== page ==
The DEFAULT entry stands for all usernames and is used to specify general settings. This also means that FreeRADIUS stops processing the users file if it encounters a DEFAULT entry, unless it uses Fall-Through = Yes .


For FreeRADIUS to allow access, FreeRADIUS must first know the client that wants to authenticate a user. The client configuration is found in the clients.conf file. It contains the network parameters and security settings of the Network Access Server (NAS; for the WiFi hotspot in this example).

The client keyword, followed by a name, starts each client configuration; the configuration itself is enclosed in braces. By default, the only client is localhost. It rejects all connections that do not originate from the same computer. The name can also serve as a definition of allowed clients, such as localhost or . Since FreeRADIUS Version 2, this setup is no longer required, but it still works. Otherwise, ipaddr and netmask define the permissible network parameters for this client.

A RADIUS server also requires a shared secret from the client – a password that serves as the basis for further encrypted communication. The default localhost client supplies testing123 here. To sum up, the configuration looks like this:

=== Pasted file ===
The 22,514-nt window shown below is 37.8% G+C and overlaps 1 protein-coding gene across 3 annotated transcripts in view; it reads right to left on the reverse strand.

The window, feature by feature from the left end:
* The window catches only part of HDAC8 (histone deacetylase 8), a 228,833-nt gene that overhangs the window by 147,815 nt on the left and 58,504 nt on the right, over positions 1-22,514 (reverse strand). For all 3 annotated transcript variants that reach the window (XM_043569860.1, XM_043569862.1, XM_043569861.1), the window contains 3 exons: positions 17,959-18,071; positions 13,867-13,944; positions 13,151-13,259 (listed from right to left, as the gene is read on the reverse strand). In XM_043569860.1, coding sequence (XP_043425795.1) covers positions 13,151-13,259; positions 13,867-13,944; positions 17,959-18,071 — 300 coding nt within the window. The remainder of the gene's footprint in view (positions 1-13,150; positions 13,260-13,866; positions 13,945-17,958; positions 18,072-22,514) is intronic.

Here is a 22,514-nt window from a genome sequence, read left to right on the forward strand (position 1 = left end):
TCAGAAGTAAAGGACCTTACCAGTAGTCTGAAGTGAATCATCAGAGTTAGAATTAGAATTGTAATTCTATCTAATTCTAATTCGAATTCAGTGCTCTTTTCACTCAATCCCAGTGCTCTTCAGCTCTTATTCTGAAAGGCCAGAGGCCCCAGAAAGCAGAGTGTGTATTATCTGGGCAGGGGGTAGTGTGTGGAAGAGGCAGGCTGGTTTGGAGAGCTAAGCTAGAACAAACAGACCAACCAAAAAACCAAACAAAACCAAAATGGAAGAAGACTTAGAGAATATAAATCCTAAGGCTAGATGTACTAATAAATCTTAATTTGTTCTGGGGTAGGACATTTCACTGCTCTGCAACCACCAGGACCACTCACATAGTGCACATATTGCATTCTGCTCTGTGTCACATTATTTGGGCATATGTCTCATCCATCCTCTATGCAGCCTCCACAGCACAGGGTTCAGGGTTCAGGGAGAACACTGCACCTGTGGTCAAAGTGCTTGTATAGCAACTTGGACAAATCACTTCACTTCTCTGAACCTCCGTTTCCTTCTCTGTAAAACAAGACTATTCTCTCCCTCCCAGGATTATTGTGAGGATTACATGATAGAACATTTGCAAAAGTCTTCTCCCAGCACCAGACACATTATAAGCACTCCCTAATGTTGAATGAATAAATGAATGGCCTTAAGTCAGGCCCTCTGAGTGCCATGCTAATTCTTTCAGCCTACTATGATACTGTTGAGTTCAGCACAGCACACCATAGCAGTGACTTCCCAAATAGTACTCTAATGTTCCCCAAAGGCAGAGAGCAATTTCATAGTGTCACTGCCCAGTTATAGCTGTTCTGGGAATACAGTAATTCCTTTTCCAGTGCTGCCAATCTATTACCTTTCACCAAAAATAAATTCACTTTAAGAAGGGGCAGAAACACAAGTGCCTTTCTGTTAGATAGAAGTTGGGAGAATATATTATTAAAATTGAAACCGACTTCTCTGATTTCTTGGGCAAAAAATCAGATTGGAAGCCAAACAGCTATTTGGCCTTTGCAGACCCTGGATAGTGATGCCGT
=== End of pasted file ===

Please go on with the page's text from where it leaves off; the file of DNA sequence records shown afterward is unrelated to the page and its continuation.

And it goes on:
client localhost {
  ipaddr =
  secret = testing123
  netmask = 32

The optional netmask entry defines the allowed subnet. If it is missing, it is set to 32 , which corresponds to exactly one computer. As an alternative to the IP address, the ipaddr entry can also use a hostname. However, this means that if there is a problem with the DNS server, the RADIUS server fails.

The radclient tool included in FreeRADIUS makes it possible to test access at the command line. In the default configuration, the RADIUS server initially only lets you do this locally; Figure 3 shows the output.

Figure 3: The radtest program helps you debug a RADIUS server.

Hints and Huntgroups

Two other configuration files and FreeRADIUS concepts go by the names of huntgroups and hints . Huntgroups are user groups whose members access the same NAS. Accordingly, a simple huntgroups configuration looks like this:

local NAS-IP-Address ==

This setting assigns all users authenticated by the RADIUS client (NAS) with the IP address to the local huntgroup. This information can be used in the users file by synchronizing the huntgroup-name attribute with the user group membership. This setup offers the option of creating different entries for a user that are enabled depending on the NAS used, which make sense, in particular, in combination with the DEFAULT user.